Budapest is regarded as one of Europe's most beautiful cities. It has many World Heritage sites, including the banks of the Danube. Visitors leave with beautiful memories of buildings, streets and sights and all the magical qualities Budapest offers. It is bustling but peaceful, a friendly metropolis and a place where old treasures blend with the modern. Long gone is its communist shadow. Budapest is embracing its role as an important 21st-century city.
The Danube River, the second longest in Europe after the Volga, rises in the Black Forest in south-western Germany and flows easterly to 40km north of Budapest. There the Borzsony Hills force it to bend sharply southwards through Budapest and the rest of Hungary for more than 400km. It then resumes its easterly flow before reaching Romania and emptying into the Black Sea.
The Danube Bend is the S-shaped curve that begins just below Esztergom and twists for 20km past Visegrad where it splits into two, forming the long and narrow Szentendre Island.
The name has come to describe the entire region of peaks, resorts and river towns on the north and north-west of the capital. The Bend is the most beautiful stretch of the Danube along its entire course of almost 3000km and should not be missed.
Clusters of charming towns on the Bend particularly Esztergom, Visegrad and Szentendre, have an amazing collection of history, culture and architecture. Green valleys and forested hills rise from the river, and commanding fortresses and market squares beckon to be visited.
Esztergom is one of Hungary's most historic and sacred cities. King Stephen was born there and after converting to Christianity, was raised to the throne with a crown sent to him by Pope Sylvester II in the year AD 1000.
Esztergom was the capital of Hungary from the 10th century until the mid-13th century when it was moved to the more defensible Buda after Mongol invasion. It remains the seat of Catholicism 75 percent of Hungarians follow the faith in Hungary and the city's archbishop reigns as Hungary's primate.
The major attraction in the modest town is the enormous neoclassical Esztergom Basilica dominating a crest above the Danube. Its red marble Bakocz chapel, once part of a medieval church which fortunately survived Turkish occupation, rich ecclesiastical collection in the basilica treasury and crypt are well worth a look.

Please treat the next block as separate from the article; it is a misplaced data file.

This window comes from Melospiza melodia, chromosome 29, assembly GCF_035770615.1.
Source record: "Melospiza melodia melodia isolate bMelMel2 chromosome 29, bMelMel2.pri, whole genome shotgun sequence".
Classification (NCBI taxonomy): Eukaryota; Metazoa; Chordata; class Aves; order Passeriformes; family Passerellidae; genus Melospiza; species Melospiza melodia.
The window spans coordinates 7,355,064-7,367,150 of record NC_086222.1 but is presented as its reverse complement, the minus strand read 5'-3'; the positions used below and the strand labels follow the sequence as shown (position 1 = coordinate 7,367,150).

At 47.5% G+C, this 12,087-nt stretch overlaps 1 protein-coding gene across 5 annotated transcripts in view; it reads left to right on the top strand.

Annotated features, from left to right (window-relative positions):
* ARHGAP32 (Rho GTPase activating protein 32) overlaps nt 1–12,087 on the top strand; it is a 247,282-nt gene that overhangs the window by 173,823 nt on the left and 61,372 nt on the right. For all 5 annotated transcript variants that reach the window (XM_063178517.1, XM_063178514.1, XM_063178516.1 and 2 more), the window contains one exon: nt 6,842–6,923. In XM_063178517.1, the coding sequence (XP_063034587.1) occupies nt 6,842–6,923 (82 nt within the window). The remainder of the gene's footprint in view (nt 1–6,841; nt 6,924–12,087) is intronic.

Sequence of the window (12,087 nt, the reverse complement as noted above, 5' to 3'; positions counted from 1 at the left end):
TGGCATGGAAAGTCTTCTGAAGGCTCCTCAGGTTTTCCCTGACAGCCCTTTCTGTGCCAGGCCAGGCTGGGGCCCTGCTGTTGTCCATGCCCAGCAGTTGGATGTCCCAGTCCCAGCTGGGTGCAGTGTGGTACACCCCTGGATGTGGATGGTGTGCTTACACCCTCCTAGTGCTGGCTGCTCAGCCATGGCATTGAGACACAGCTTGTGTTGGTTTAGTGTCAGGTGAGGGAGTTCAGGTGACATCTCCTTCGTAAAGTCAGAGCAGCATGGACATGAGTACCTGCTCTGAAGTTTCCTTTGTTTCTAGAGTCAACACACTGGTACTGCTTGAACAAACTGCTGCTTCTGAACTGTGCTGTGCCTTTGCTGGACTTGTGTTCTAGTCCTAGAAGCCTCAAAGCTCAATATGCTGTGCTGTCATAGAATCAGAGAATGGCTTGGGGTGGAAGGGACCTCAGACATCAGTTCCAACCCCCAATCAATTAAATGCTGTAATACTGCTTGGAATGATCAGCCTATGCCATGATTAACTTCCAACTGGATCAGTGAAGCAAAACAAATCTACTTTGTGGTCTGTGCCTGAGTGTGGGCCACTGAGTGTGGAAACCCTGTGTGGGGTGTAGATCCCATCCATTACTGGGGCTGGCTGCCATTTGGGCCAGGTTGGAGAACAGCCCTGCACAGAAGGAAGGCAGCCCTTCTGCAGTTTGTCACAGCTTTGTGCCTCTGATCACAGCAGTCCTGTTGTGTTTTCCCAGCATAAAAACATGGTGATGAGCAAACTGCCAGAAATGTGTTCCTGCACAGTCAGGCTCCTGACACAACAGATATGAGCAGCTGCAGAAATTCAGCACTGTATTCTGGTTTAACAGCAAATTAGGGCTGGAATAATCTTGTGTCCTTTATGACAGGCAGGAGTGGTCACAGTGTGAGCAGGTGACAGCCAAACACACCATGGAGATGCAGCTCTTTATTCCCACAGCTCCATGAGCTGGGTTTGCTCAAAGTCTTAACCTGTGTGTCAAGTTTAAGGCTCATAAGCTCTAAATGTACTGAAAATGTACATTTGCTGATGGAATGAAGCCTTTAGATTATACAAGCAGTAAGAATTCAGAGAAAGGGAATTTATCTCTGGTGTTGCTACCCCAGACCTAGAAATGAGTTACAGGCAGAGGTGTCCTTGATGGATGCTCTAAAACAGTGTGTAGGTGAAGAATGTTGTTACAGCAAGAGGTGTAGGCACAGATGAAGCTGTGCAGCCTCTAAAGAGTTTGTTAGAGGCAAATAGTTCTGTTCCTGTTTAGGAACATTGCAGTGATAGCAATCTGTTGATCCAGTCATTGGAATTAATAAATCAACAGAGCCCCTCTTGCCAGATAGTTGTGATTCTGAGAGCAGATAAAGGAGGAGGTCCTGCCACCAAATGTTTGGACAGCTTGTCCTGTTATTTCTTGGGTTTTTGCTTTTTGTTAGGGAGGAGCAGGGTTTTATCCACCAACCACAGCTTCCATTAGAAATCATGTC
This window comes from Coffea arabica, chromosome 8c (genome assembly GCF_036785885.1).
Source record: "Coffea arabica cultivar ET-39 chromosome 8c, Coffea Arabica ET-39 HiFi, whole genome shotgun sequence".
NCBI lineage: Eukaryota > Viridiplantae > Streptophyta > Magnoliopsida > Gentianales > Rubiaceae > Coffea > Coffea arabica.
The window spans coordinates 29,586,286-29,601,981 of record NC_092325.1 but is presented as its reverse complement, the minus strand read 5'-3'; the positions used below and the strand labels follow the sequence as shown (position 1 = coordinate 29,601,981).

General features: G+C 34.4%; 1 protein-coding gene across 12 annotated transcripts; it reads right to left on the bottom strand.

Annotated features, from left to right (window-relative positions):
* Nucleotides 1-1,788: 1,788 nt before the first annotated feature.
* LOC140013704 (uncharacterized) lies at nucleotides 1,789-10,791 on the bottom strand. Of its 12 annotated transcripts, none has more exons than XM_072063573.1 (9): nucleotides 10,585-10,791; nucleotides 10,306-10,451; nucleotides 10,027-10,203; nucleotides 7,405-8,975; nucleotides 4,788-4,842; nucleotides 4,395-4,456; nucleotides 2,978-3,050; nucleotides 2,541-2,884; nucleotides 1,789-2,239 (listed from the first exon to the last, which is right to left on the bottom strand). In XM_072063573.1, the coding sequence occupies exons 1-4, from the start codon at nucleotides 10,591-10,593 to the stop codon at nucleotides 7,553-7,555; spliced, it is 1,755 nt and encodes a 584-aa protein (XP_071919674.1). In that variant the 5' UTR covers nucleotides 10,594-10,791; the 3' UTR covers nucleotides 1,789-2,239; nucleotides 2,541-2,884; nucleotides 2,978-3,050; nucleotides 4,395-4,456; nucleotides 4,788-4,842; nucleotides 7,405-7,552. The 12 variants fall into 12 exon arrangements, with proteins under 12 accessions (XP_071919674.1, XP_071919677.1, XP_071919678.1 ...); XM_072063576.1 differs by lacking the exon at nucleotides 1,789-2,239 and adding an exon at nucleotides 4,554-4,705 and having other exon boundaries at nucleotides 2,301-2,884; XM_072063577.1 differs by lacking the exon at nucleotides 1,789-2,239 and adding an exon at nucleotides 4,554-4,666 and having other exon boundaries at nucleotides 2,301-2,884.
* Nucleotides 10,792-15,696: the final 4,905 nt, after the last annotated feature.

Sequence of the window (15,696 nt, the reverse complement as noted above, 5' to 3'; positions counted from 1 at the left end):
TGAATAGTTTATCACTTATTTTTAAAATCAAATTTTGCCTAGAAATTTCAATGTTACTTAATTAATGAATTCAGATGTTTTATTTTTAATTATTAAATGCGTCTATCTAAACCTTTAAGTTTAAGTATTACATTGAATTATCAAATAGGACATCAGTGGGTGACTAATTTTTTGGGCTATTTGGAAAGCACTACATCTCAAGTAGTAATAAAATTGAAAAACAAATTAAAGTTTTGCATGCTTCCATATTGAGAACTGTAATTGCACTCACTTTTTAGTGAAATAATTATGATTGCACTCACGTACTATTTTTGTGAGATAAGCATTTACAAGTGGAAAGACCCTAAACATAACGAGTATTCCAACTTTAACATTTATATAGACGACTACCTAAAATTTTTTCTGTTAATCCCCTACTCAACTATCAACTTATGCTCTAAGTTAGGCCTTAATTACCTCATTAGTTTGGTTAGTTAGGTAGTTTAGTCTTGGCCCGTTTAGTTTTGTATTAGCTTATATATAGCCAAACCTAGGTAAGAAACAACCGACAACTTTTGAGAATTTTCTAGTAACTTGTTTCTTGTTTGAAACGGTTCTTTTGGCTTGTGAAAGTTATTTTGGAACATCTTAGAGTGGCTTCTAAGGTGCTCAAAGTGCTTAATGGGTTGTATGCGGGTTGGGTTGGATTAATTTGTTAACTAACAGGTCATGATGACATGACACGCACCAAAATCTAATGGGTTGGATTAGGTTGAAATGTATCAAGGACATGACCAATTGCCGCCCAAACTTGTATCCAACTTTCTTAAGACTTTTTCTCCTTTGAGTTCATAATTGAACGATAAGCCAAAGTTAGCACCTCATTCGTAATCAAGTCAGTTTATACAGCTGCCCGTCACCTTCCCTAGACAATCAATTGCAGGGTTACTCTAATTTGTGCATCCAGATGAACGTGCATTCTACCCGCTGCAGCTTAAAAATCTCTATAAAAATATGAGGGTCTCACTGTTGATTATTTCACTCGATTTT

The next town, Visegrad, was once of great significance. Solomon's Tower, a high citadel and an ornate 350-room Italianate Gothic palace formed a royal compound for almost 200 years. Part of its fascinating history is that Transylvanian prince Vlad Tepes (also know as Vlad the Impaler and the inspiration for Bram Stoker's Dracula) was held there under duress.
The riverside palace was destroyed during Turkish occupation and later dismantled by locals for building material. It is being rebuilt and is open to the public.
The final stop is the Baroque town of Szentendre, one of Hungary's most charming. The character of its old centre was formed by influxes of Serbian Orthodox Christian refugees who fled there, firstly in advance of Turkish invasions and later from continuing battles in the Balkans. While few Serbian families remain, the old centre is filled with graceful Orthodox churches, cobbled squares and pastel-hued houses line the winding, narrow streets.
In the 1920s, Szentendre became the home and inspiration of well-known Hungarian artists, and today every second building seems to be a gallery, craft shop or museum. There is some beautiful shopping to be done, particularly embroidery, china and spices. The Kovac family has been working with indigo since 1878, and their shop sells only things blue. Two unusual attractions worth seeing are an oil lamp collection and the marzipan museum.
The Danube Bend in Hungary from Esztergom to Szentendre, a two-and-a-half-hour drive from Vienna.
Emirates has flights to Vienna.
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Prices correct at November 20, 2008.
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